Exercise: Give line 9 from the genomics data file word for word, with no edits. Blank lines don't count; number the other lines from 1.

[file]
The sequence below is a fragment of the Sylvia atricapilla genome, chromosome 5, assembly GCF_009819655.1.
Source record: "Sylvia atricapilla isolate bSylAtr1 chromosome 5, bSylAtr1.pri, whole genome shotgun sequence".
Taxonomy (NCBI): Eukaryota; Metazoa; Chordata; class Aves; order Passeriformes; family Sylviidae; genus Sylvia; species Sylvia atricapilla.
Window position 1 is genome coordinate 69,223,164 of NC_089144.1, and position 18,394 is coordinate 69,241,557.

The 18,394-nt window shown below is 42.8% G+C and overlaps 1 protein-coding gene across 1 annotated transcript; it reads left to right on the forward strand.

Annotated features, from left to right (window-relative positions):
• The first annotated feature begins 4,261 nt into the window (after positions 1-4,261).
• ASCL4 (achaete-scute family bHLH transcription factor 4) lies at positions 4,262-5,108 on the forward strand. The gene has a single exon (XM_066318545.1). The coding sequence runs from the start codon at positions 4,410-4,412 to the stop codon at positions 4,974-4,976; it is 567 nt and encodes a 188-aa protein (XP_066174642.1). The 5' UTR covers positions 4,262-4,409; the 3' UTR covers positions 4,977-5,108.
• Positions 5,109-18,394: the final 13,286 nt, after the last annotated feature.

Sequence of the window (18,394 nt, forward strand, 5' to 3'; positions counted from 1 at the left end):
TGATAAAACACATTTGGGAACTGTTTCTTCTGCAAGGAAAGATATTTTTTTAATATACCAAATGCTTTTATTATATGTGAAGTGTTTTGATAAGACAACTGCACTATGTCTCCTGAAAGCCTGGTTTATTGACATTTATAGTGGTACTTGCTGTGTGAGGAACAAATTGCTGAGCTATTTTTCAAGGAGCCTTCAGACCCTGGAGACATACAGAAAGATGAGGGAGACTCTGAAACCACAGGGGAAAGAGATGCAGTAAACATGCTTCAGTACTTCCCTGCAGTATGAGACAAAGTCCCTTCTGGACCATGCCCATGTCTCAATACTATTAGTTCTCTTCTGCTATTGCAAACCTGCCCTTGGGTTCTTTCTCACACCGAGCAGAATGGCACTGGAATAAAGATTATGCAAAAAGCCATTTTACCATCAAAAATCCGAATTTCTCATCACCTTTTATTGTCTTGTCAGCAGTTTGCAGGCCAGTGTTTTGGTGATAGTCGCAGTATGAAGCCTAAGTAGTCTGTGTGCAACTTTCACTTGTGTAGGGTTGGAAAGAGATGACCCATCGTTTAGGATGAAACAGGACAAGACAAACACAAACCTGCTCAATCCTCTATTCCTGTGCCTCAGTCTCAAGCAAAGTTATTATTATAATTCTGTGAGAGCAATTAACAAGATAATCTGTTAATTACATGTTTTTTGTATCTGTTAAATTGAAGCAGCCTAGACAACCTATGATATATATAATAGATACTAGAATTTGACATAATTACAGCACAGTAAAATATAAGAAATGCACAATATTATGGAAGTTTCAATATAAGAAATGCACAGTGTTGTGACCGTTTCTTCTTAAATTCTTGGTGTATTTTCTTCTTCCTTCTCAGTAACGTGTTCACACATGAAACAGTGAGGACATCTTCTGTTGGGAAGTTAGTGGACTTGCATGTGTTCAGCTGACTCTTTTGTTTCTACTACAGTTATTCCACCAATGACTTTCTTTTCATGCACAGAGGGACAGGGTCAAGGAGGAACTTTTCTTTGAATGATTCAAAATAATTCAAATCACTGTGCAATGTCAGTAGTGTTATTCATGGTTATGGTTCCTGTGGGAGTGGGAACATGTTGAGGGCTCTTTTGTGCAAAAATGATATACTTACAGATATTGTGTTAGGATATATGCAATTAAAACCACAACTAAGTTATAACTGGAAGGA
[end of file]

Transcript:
• Positions 5,109-18,394: the final 13,286 nt, after the last annotated feature.